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Raduprv

Shadows

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I want to change the way we have the shadows in Eternal Lands. basically, I project the shadows on the ground, writting on the stencil buffer, and then drawing an alpha blended square all over the screen (stencil testing and all). This looks good for flat planes, and it''s relatively fast, but: 1. Has hard shadows. 2. Shadows are projected properly ONLY on the ground plane. 3. No self shadowing. 4. No shadowing of other objects. In many places I can get away with the shadows looking weird on water, or on higher terrain, but I think it''s the time to finally implement some decent shadows. I want an algorithm that can overcome all the problems I enumerated, and be resonably fast, and if possible easy to understand and implement. We also have a LOT of geometry in our scenes, and the sun moves, so volumetric shadows or shadow maps are out of question. Oh, and we use an Ortho view (our game is Isometric 3D). So far, the obvious candidate is deepth map shadows. Does anyone have any other ideas?

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instead of depth buffer shadows you could use z-buffer shadows, or shadow maps :-)

...or volumetric shadows... how HIGH can your polygons be? And you can always use a lower-poly version of your models (they won''t be that big if you''re using an isometric view so the detail loss won''t be that noticable). The only problem is hard shadows, however you can render the scene to a small (say 256x256) texture initialized to zero alpha, with color writes disabled, then render the shadows (enabling rgb writes of course) and lastly render the texture to the screen. This will produce somehow soft shadows and the rendering process will be a bit faster.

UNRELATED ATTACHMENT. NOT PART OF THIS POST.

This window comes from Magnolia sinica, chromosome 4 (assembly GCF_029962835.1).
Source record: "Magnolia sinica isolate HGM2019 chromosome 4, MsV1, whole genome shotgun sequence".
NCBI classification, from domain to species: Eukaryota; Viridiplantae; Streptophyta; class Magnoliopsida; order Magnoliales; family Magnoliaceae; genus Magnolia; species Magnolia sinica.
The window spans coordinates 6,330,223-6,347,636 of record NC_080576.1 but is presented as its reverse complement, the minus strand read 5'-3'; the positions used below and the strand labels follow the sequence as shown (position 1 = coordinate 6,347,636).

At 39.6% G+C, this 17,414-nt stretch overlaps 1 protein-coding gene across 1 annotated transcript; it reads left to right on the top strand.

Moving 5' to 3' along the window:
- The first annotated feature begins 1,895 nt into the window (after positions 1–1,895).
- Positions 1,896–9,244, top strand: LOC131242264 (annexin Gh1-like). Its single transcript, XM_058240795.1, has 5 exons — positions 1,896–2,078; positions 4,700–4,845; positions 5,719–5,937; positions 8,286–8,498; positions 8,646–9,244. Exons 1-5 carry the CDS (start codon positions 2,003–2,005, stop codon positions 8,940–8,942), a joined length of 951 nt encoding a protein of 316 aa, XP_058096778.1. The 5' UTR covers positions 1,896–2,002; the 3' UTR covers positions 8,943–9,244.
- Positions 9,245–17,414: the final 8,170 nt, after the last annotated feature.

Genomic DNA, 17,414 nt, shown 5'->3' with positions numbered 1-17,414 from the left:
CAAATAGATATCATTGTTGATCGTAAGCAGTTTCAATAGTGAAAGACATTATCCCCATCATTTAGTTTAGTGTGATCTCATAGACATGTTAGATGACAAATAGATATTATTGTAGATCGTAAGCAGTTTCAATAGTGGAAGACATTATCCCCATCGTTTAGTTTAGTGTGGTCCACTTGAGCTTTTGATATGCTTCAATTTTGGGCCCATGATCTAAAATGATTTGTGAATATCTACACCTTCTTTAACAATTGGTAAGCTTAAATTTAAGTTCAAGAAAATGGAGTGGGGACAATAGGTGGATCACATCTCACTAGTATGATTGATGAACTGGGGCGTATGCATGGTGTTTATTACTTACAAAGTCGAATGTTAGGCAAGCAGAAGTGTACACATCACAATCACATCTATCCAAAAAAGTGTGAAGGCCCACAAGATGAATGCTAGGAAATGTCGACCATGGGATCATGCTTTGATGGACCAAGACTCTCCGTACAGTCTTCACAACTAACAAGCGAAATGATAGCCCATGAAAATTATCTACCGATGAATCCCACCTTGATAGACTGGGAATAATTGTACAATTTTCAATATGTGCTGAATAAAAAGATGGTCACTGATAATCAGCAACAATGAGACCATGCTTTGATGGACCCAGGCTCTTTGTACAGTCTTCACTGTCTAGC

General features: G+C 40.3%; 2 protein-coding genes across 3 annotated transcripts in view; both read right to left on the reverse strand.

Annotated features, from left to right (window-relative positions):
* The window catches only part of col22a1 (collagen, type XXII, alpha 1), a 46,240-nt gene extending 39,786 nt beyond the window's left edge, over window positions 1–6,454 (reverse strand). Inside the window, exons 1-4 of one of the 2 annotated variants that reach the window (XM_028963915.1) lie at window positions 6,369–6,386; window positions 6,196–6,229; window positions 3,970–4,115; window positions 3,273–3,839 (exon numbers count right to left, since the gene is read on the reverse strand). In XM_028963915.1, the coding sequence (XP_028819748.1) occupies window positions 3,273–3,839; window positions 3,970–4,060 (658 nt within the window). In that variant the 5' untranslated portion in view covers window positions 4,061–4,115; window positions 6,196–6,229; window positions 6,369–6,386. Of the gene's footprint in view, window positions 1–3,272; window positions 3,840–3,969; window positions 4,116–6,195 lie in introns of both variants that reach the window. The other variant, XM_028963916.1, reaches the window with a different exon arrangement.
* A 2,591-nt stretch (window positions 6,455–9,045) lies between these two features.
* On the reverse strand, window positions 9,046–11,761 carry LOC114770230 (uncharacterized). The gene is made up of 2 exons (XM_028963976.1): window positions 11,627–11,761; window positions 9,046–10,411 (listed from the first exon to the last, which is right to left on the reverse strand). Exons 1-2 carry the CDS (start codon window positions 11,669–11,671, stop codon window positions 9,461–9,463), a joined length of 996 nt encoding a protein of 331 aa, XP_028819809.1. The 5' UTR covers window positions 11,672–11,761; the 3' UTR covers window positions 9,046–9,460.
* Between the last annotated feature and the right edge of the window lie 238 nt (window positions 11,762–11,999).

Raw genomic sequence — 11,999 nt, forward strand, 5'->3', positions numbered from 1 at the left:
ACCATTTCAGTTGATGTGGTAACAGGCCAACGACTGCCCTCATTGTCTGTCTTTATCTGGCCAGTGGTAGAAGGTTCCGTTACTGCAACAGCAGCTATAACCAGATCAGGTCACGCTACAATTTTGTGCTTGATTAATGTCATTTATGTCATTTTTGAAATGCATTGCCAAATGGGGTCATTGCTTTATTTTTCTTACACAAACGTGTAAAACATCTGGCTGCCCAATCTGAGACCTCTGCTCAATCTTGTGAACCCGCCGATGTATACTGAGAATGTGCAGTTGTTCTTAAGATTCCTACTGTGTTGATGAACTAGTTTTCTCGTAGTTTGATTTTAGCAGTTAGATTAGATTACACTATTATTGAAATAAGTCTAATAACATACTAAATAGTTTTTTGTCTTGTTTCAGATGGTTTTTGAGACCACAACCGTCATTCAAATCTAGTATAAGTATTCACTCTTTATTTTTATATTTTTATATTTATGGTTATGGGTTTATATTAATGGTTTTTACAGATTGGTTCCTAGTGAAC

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Trust me, our geometry is huge.
Even 30K triangles/scene, in some places (it''s an MMORPG, so sometimes the players crowd). Volumetric shadows are really not an option.

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What about good old shadow textures - render each player (or groups of players) into a textures with solid black textures, then project onto the terrain. Gets you fake soft shadows that lie properly on irregular terrain. No self shadowing though, but its still quite an improvement.

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I tried that a while ago, the problem was that they looked blocky. I tried with a 512 texture. I am aware that the shadow maps will be blocky too, but at least they give self shadowing, and everything cast a shadow on everything.

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The blocky appearence can be fixed by rendering to your texture with antialiasing on. On more recent cards that gives better performance and appearence than just increasing the resolution of the texture. If you''re after a really high quality output then you can blur the result fairly easily as well.

While shadow mapping might be a good idea, I think you''d be restricting the number of users that could see it at its best to people with much more recent hardware.

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